Many things God might have to say to us do not correspond to some statement in Scripture, but they must not contradict it. Knowing the Bible is necessary for discernment here. Perhaps God will refrain from speaking until he knows we are ready to respond. God always meets us where we are, and then leads us from there. Sometimes, I think that we might not want God to speak to us; we prefer to keep him shut up in the Scripture instead of intruding into our thoughts and challenging us in uncomfortable ways: “You must forgive him…Go and talk to her…I love you…I will take care of you…I want you to love her…” Several times for me, the startling contradiction to my own way of thinking has helped me recognize God’s verbal presence, the action of a mind alien to my own. This strangeness of God’s guidance is common in the prophets who were told to do crazy things that made them seem like madmen to others.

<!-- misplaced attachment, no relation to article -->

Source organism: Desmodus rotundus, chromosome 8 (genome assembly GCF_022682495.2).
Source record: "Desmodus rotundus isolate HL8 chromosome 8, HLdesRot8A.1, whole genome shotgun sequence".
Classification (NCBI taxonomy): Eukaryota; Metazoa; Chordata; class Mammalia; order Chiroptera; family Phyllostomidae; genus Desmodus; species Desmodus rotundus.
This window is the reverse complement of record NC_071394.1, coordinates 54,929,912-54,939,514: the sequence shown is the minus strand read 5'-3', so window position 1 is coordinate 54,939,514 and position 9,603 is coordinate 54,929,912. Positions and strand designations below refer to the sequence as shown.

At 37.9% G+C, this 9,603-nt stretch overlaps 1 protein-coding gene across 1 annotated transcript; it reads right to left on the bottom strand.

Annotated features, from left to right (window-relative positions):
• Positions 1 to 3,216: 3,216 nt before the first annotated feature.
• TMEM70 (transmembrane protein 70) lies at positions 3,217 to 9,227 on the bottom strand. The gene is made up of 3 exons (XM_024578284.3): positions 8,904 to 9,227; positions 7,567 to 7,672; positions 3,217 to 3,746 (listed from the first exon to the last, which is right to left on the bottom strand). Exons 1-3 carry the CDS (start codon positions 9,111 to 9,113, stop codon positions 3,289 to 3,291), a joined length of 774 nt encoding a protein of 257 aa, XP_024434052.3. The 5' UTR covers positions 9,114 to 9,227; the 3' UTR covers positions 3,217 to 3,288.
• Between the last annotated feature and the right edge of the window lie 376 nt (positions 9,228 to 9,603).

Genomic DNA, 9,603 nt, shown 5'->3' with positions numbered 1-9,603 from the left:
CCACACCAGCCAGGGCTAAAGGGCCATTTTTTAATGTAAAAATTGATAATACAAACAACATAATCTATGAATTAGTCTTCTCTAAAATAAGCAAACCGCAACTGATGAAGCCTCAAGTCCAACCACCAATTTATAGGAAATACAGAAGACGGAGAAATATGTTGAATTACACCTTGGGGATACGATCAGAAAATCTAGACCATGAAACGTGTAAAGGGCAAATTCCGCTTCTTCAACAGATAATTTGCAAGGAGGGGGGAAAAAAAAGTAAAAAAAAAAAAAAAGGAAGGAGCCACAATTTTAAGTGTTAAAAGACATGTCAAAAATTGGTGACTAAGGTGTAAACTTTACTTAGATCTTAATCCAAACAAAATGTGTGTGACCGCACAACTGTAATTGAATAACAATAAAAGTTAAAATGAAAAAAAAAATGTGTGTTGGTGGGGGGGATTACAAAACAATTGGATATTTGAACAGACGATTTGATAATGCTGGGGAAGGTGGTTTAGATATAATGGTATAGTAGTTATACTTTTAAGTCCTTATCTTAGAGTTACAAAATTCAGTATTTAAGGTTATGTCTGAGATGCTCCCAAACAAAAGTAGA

On the level of theology, we can argue about whether or not this is a biblically-warranted experience that God speaks to people. I think that in the New Covenant, we have many examples that God wants and has provided for this sort of experience. People have abused it, as noted above, but the abuses do not mean that we abandon any expectation or despise others who live in it.

On the level of experience, we can be boastful or disdainful (two unhappy responses), or willing (with some fear and trembling, cf. Phil 2:12-13). I hope that we would all be willing for whatever encounter with God that he might provide for us. I warn that there is a cost that comes with listening to God if he does speak—we are obligated to respond and cannot pretend we did not hear. This warning holds for all of God’s speaking that is already written for us as the Bible, and for any of God’s speaking that might intrude upon us when we least suspect it.